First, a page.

You still don’t get access to a color management system, but the rest of the usual controls are in-tow. Additionally, the audio menu contains plenty of pre-set modes and a full EQ for you audiophiles. Also, owners take note: if the W850C seems too dim, try turning off the “Ambient light sensor” in the picture adjustment menu.

Picture Quality

Just as good as Sony’s premium 4K options—just without the 4K

We had high hopes for the W850C, and it didn’t disappoint. As Sony’s top-of-the-line Full HD model for 2015, it’s basically inherited all the quality and special software you’ll find with 4K models like the X850C, which is this one’s twin in all but resolution.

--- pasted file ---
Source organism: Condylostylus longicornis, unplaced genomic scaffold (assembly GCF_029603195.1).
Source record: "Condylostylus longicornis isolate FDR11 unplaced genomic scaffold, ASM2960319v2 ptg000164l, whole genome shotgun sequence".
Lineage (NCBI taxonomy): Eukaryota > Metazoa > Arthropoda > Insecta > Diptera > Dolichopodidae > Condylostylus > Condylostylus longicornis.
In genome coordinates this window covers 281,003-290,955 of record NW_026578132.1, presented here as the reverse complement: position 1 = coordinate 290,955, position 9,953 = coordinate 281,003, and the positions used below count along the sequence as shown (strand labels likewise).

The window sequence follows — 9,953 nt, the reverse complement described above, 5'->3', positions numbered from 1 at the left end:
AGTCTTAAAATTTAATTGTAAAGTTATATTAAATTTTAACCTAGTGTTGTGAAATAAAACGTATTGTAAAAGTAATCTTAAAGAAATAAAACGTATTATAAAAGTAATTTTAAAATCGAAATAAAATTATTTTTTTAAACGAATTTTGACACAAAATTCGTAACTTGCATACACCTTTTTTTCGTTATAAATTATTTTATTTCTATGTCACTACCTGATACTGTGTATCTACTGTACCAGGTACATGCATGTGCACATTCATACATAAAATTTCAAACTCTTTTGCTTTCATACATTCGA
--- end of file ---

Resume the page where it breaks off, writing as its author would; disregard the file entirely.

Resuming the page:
Sony-W850C-Performance-Bluray-2

Credit:

Reviewed.com / Lee Neikirk

The W850C exhibited excellent contrast and solid color accuracy, making a scene like this one look especially striking.

To start, the W850C is capable of excellent contrast: it’s plenty dark for a dedicated home theater, but can get bright enough to battle ambient lighting, too. Likewise, while it lacks some of the color abilities of its HDR-ready brethren (like the X930C), it’s great by non-HDR color standards, producing rich, vivid hues that are still accurate enough not to put off picture purists.

If you do choose to watch in the dark, just note that you may notice some edge dimming around the perimeter of the screen. This is fairly par for the course for full-array (direct) LED models like this one, however, and is a minor problem. As it stands, the TV’s backlight uniformity is quite good, though it gets quite a bit less palatable if you shut off the “Advanced contrast enhancer” local dimming mode.